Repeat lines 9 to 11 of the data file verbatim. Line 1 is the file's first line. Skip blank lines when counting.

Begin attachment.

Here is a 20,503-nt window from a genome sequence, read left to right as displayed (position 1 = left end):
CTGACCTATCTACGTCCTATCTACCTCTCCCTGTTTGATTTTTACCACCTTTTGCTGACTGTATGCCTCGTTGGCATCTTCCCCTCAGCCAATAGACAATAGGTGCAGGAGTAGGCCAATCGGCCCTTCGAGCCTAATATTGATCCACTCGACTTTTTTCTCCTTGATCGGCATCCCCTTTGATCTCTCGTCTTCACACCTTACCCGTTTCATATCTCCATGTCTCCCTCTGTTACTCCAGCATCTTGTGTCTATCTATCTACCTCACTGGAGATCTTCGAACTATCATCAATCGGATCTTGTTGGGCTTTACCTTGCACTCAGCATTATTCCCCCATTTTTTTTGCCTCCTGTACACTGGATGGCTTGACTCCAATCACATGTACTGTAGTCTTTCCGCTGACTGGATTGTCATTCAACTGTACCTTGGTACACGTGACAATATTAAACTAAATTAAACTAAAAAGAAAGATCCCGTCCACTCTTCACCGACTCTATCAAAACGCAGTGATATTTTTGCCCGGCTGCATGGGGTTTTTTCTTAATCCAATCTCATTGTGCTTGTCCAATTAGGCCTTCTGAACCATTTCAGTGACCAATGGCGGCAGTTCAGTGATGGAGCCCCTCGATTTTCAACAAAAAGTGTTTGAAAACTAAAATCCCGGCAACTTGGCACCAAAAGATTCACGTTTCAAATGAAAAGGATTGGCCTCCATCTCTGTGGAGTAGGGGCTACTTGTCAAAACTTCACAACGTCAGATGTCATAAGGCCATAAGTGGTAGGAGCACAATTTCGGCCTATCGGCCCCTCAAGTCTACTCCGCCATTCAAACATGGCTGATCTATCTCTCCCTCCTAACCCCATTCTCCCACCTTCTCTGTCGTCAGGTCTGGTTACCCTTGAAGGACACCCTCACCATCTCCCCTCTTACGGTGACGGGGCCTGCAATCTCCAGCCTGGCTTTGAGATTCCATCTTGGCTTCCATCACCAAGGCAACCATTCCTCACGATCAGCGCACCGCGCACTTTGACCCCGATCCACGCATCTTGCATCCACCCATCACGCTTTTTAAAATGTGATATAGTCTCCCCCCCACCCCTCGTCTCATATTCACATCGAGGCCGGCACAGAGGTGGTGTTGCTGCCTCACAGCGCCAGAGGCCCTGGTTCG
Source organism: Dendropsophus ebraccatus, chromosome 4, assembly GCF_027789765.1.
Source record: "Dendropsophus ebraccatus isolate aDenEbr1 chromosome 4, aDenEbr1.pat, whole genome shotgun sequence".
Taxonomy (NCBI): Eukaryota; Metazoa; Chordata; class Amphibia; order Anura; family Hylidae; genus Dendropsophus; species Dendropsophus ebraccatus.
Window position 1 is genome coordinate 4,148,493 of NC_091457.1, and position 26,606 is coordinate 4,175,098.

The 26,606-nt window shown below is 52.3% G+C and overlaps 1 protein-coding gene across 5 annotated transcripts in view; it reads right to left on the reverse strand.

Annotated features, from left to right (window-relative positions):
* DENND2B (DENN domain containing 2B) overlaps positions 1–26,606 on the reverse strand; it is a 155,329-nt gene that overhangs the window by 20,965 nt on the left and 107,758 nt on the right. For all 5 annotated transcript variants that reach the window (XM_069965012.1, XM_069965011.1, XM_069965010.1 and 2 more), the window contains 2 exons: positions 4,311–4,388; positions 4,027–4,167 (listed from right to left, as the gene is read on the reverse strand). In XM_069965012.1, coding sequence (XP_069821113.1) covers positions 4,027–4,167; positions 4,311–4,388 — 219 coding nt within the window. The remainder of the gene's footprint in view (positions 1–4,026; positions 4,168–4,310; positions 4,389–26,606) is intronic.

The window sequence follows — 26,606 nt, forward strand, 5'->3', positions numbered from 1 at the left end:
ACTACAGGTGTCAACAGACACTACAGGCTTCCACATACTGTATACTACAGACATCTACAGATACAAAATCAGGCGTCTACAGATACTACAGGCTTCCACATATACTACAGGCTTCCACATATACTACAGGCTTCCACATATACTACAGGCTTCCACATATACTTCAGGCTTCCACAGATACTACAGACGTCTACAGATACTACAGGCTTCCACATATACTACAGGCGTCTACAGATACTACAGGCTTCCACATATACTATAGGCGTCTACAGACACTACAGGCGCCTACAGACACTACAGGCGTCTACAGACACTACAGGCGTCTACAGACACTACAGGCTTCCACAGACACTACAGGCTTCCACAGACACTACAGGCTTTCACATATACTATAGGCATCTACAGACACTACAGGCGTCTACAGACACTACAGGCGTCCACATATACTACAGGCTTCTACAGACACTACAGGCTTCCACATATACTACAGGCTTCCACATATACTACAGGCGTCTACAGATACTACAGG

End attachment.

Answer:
* DENND2B (DENN domain containing 2B) overlaps positions 1–26,606 on the reverse strand; it is a 155,329-nt gene that overhangs the window by 20,965 nt on the left and 107,758 nt on the right. For all 5 annotated transcript variants that reach the window (XM_069965012.1, XM_069965011.1, XM_069965010.1 and 2 more), the window contains 2 exons: positions 4,311–4,388; positions 4,027–4,167 (listed from right to left, as the gene is read on the reverse strand). In XM_069965012.1, coding sequence (XP_069821113.1) covers positions 4,027–4,167; positions 4,311–4,388 — 219 coding nt within the window. The remainder of the gene's footprint in view (positions 1–4,026; positions 4,168–4,310; positions 4,389–26,606) is intronic.

The window sequence follows — 26,606 nt, forward strand, 5'->3', positions numbered from 1 at the left end:
ACTACAGGTGTCAACAGACACTACAGGCTTCCACATACTGTATACTACAGACATCTACAGATACAAAATCAGGCGTCTACAGATACTACAGGCTTCCACATATACTACAGGCTTCCACATATACTACAGGCTTCCACATATACTACAGGCTTCCACATATACTTCAGGCTTCCACAGATACTACAGACGTCTACAGATACTACAGGCTTCCACATATACTACAGGCGTCTACAGATACTACAGGCTTCCACATATACTATAGGCGTCTACAGACACTACAGGCGCCTACAGACACTACAGGCGTCTACAGACACTACAGGCGTCTACAGACACTACAGGCTTCCACAGACACTACAGGCTTCCACAGACACTACAGGCTTTCACATATACTATAGGCATCTACAGACACTACAGGCGTCTACAGACACTACAGGCGTCCACATATACTACAGGCTTCTACAGACACTACAGGCTTCCACATATACTACAGGCTTCCACATATACTACAGGCGTCTACAGATACTACAGG